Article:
Dominick Dunne, movie producer turned investigative journalist, died today of bladder cancer. He was 83.
Dunne was best known for the articles he wrote for Vanity Fair. He spent most of the last three decades covering legal proceedings such as the trials of Claus Von Bulow, the Menendez brothers, O.J. Simpson and William Kennedy Smith, nephew of the late Ted Kennedy. He also wrote an article about the trial of John Thomas Sweeney, the man who murdered his daughter actress Dominique Dunne in 1982.
Dunne also wrote novels. After covering William Kennedy Smith's trial, Dunne developed an interest in the Martha Moxley case. She was murdered in 1975 and it was believed that Michael Skakel, a nephew of Robert F. Kennedy, was somehow involved but could not be proven. His interest in the Moxley case inspired the novel A Season in Purgatory. Although the story was fictional the novel played a significant role in renewing interest in the Moxley case which would eventually lead to Skakel's arrest and conviction for that crime. In 2002, Skakel was sentenced to 20 years to life for Moxley's murder.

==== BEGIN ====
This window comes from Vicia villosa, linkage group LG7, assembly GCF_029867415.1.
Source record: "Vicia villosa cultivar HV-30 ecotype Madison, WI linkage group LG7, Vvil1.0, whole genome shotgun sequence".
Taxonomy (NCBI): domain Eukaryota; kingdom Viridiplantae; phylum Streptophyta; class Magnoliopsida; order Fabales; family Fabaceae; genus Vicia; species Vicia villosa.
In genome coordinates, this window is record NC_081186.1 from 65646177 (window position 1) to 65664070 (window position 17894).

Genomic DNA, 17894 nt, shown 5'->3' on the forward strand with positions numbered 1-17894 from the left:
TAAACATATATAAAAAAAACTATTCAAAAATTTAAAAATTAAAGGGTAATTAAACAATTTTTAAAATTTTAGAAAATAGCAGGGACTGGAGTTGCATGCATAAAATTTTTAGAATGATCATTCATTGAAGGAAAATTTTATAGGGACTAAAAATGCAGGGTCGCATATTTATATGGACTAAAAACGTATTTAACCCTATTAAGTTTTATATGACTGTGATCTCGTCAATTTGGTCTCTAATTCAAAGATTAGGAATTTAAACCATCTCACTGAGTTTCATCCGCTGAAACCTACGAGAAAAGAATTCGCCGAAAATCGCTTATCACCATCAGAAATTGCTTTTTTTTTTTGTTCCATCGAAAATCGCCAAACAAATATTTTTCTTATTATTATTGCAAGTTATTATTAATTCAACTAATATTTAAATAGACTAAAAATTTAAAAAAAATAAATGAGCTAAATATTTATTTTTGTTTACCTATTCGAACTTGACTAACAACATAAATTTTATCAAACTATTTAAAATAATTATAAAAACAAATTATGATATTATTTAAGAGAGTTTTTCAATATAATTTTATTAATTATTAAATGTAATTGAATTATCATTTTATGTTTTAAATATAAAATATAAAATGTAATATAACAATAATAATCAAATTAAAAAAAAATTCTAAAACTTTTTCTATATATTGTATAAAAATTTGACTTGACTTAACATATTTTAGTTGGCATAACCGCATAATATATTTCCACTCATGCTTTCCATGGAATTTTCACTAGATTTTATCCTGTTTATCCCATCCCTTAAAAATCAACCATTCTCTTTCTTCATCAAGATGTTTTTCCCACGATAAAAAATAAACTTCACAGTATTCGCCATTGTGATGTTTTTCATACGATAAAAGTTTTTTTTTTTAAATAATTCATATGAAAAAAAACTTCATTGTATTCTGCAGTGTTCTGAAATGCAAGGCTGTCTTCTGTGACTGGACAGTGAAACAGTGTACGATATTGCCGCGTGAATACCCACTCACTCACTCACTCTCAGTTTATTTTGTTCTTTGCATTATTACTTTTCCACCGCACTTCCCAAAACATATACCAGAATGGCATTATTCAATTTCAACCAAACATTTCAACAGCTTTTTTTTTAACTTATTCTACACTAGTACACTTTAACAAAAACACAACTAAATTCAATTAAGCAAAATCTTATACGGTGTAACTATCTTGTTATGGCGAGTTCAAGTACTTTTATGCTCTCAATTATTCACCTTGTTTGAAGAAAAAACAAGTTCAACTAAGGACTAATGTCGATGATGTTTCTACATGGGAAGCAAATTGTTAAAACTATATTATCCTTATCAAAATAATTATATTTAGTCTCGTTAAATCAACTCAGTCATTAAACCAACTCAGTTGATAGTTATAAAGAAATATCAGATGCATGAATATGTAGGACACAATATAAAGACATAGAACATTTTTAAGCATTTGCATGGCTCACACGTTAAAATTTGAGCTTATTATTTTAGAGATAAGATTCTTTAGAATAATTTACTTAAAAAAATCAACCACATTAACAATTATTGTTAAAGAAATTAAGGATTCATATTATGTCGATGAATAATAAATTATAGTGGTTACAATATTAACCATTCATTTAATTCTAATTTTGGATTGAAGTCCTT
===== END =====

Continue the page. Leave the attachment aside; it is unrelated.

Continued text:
Needless to say, Dunne was not a favorite of the Kennedys. Robert F. Kennedy, Jr. holds Dunne responsible for Skakel's conviction and told Larry King that Dunne was a gossip columnist, not a journalist.
However, Dunne was ordered to apologize to and compensate former Congressman Gary Condit who brought forward a lawsuit against Dunne when he implicated him in the 2001 disappearance of Chandra Levy, an intern with whom Condit had an extramarital affair. Ingmar Guandique was charged with Levy's murder last March.
Dunne is survived by his son, actor Griffin Dunne and his sister-in-law, writer Joan Didion.